The European Commission has urged member states to better coordinate flight safety. A spokesperson for European Transport Commissioner Sim Kallas argued in Brussels that the crisis could have been better managed if new regulations approved by the member states in December had been implemented. "If we had a stonger coordination at the European level," Kallas's spokeswoman Helen Kearns told reporters, according to German news agency DPA, "the decision would have been taken more quickly."
The lack of coordination between the 27 national air traffic authorities created a serious problem. The "Single European Sky" initiative approved in December is supposed to eliminate the fragmentation of European airspace control. Under the plan, a European air traffic manager would be appointed who could intervene in a crisis like the one that emerged last week. But the new rules are being implemented in phases and will not be fully in place until January 2012.
But Kallas argues that the process needs to be expedited following this week's crisis. The European Commission is also demanding that the recommendations made by the European coordinator be binding. But that issue still hasn't been resolved with member states, the spokeswoman said. The regulations still leave decisions over whether to close airspace in the future to national authorities.
"Member states will always remain sovereign on closing their airspace ... for security and defense reasons," Luc Tytgat, the European Commission official in charge of the Single European Sky initiative, said according to DPA. But he added that there was a possibility of "penalties" for air traffic authorities that do not follow the advice of the EU air traffic manager.
Currently, coordination is managed by the European Organization for the Safety of Air Navigation (Eurocontrol), which was established in 1960. The organization coordinates airspace for 38 European countries, including the 27 EU member states, but it has no legal authority over its members.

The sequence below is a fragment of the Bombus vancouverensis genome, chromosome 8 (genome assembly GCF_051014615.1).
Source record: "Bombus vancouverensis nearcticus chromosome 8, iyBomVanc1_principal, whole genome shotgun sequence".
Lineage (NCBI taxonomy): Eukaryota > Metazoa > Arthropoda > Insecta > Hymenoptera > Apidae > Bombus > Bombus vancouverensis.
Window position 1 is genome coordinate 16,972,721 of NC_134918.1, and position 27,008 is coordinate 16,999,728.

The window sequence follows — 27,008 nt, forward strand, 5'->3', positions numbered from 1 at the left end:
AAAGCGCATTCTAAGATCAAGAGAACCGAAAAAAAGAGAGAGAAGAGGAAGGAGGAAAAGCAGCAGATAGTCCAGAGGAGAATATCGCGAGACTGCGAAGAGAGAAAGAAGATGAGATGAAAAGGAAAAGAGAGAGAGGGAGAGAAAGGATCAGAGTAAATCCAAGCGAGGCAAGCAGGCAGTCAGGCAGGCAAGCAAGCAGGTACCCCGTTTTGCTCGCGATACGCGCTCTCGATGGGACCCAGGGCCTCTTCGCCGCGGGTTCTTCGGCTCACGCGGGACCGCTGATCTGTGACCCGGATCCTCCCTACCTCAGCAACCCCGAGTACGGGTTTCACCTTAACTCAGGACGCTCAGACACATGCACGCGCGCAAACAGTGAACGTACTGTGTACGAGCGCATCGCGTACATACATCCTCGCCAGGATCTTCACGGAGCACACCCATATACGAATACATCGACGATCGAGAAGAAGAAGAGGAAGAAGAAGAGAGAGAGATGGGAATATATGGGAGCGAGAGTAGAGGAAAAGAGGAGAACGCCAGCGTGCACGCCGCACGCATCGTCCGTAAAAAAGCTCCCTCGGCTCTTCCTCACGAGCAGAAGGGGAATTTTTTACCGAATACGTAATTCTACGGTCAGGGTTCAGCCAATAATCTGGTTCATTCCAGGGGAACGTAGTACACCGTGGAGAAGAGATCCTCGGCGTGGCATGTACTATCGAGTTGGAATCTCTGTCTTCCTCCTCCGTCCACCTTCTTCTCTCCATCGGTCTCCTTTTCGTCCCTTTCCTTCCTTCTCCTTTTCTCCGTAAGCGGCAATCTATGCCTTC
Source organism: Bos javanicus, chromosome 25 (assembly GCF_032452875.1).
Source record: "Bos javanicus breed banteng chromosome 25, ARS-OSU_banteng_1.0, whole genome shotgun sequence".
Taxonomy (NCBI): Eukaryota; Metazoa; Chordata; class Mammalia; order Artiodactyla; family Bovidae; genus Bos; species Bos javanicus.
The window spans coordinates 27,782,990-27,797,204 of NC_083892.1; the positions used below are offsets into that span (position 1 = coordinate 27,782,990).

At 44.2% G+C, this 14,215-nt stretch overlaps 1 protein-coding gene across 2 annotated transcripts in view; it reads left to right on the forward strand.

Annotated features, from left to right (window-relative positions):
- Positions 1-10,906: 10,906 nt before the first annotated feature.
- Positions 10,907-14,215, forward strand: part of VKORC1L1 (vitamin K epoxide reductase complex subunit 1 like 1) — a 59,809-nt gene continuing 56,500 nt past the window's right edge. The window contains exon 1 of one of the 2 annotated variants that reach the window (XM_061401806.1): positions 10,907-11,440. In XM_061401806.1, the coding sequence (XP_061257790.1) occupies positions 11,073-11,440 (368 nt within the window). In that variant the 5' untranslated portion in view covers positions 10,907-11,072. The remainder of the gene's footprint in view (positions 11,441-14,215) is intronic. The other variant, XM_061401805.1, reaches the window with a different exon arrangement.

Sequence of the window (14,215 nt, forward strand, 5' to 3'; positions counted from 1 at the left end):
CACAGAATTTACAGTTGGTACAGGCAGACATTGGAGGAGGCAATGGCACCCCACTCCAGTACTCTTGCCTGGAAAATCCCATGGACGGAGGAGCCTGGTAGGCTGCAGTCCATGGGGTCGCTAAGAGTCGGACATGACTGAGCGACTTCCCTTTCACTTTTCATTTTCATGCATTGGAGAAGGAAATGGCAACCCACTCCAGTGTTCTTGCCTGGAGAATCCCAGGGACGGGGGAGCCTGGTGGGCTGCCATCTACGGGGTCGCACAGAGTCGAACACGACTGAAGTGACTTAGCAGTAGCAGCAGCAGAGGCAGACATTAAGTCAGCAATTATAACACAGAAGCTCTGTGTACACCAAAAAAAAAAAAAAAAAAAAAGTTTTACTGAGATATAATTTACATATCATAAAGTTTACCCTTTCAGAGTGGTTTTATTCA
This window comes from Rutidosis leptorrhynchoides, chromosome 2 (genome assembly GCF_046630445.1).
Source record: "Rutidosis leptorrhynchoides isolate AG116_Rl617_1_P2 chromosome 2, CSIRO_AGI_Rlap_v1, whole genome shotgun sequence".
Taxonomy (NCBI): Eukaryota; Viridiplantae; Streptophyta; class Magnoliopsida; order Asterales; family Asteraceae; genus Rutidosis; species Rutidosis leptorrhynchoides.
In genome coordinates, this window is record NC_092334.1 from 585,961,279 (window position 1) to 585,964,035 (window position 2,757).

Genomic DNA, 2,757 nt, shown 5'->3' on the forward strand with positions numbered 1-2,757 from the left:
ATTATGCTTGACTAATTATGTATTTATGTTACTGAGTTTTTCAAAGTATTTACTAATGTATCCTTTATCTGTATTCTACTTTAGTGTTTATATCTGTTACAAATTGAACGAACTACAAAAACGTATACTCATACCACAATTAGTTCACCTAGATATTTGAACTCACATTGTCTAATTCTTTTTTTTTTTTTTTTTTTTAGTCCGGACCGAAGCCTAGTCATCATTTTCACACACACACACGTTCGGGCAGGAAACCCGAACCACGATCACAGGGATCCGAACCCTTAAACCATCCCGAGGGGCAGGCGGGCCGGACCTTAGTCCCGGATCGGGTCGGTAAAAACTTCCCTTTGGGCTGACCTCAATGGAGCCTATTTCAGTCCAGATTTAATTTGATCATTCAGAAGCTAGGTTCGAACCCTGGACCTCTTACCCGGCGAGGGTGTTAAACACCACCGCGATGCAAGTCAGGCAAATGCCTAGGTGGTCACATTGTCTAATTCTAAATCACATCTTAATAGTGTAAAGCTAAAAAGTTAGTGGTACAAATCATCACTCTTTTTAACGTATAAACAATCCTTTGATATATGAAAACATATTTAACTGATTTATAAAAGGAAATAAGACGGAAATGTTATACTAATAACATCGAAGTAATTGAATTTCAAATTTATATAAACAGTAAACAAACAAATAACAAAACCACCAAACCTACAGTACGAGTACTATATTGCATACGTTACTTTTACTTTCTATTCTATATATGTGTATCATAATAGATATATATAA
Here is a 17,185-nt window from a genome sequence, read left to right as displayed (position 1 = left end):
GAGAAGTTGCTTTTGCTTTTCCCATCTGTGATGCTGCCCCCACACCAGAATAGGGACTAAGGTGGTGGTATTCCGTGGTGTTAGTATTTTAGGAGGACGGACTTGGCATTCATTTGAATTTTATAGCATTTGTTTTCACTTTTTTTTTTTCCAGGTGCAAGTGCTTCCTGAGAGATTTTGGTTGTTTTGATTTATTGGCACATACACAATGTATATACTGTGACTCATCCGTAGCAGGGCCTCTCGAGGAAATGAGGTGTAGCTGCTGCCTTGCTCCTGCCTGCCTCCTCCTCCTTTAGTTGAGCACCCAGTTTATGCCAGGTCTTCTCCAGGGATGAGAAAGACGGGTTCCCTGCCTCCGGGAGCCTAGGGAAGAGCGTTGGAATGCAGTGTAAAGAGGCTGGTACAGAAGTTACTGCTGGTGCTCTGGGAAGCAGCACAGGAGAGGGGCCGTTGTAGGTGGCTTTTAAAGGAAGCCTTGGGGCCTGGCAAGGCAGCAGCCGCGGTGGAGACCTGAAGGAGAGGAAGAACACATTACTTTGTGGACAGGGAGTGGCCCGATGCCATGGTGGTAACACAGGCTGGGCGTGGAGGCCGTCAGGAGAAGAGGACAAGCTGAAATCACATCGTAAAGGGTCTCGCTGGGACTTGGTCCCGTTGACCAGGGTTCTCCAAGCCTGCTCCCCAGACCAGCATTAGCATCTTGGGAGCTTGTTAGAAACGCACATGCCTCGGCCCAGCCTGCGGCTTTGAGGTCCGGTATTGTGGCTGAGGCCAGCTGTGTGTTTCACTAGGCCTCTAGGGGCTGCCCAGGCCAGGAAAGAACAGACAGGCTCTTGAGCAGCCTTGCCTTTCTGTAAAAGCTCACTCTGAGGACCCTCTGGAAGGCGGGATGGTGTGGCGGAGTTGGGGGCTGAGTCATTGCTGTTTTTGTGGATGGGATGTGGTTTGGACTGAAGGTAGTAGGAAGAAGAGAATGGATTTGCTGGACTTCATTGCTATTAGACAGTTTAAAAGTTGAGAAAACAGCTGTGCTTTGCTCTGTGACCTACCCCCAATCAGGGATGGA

ICAO Secretary-General Raymond Benjamin announced this week that the special UN organization would work on global standards for the concentration of ashes that could affect airplane engines. Benjamin said the ICAO would convene an expert panel that would determine at what concentrations volcanic ash becomes too dangerous for air travel.
The work is extremely important, too, given the doubts that have arisen about the appropriateness of this week's severe limits on air transport. "The mix was so thin that one must assume that there is no danger," said Lufthansa CEO Wolfgang Mayrhuber, whose airline also conducted its own test flights this week. With special permission, Lufthansa had flown dozens of jets since Saturday through the affected airspace -- at first empty and later with passengers. "Afterwards we didn't find a single ash particle in the (jet engine) turbines," a company spokesman said.
The company even dispatched its own mobile laboratory flight into the air at the peak of the emergency on Tuesday, although the results will first be available in a few days.
In Britain, airline executives also lambasted the airspace closures. "I don't believe it was necessary to impose a blanket ban on all UK airspace last Thursday," said British Airways CEO Willie Walsh.